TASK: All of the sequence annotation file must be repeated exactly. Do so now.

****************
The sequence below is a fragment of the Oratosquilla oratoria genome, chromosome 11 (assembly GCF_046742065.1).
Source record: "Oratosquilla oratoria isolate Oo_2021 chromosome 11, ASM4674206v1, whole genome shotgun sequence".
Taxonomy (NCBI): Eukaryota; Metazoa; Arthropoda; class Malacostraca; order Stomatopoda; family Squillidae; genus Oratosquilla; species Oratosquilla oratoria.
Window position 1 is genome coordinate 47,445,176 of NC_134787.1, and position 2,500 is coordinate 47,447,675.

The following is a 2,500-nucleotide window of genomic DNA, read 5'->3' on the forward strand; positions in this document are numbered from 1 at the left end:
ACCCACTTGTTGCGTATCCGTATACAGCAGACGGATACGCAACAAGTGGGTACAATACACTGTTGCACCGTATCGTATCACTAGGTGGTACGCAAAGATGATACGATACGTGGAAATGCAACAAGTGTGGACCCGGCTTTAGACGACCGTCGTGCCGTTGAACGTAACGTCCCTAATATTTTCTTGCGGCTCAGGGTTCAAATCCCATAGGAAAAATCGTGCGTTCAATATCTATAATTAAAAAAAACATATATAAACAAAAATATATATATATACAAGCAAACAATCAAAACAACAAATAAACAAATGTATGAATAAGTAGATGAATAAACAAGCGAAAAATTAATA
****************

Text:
The sequence below is a fragment of the Oratosquilla oratoria genome, chromosome 11 (assembly GCF_046742065.1).
Source record: "Oratosquilla oratoria isolate Oo_2021 chromosome 11, ASM4674206v1, whole genome shotgun sequence".
Taxonomy (NCBI): Eukaryota; Metazoa; Arthropoda; class Malacostraca; order Stomatopoda; family Squillidae; genus Oratosquilla; species Oratosquilla oratoria.
Window position 1 is genome coordinate 47,445,176 of NC_134787.1, and position 2,500 is coordinate 47,447,675.

The following is a 2,500-nucleotide window of genomic DNA, read 5'->3' on the forward strand; positions in this document are numbered from 1 at the left end:
ACCCACTTGTTGCGTATCCGTATACAGCAGACGGATACGCAACAAGTGGGTACAATACACTGTTGCACCGTATCGTATCACTAGGTGGTACGCAAAGATGATACGATACGTGGAAATGCAACAAGTGTGGACCCGGCTTTAGACGACCGTCGTGCCGTTGAACGTAACGTCCCTAATATTTTCTTGCGGCTCAGGGTTCAAATCCCATAGGAAAAATCGTGCGTTCAATATCTATAATTAAAAAAAACATATATAAACAAAAATATATATATATACAAGCAAACAATCAAAACAACAAATAAACAAATGTATGAATAAGTAGATGAATAAACAAGCGAAAAATTAATA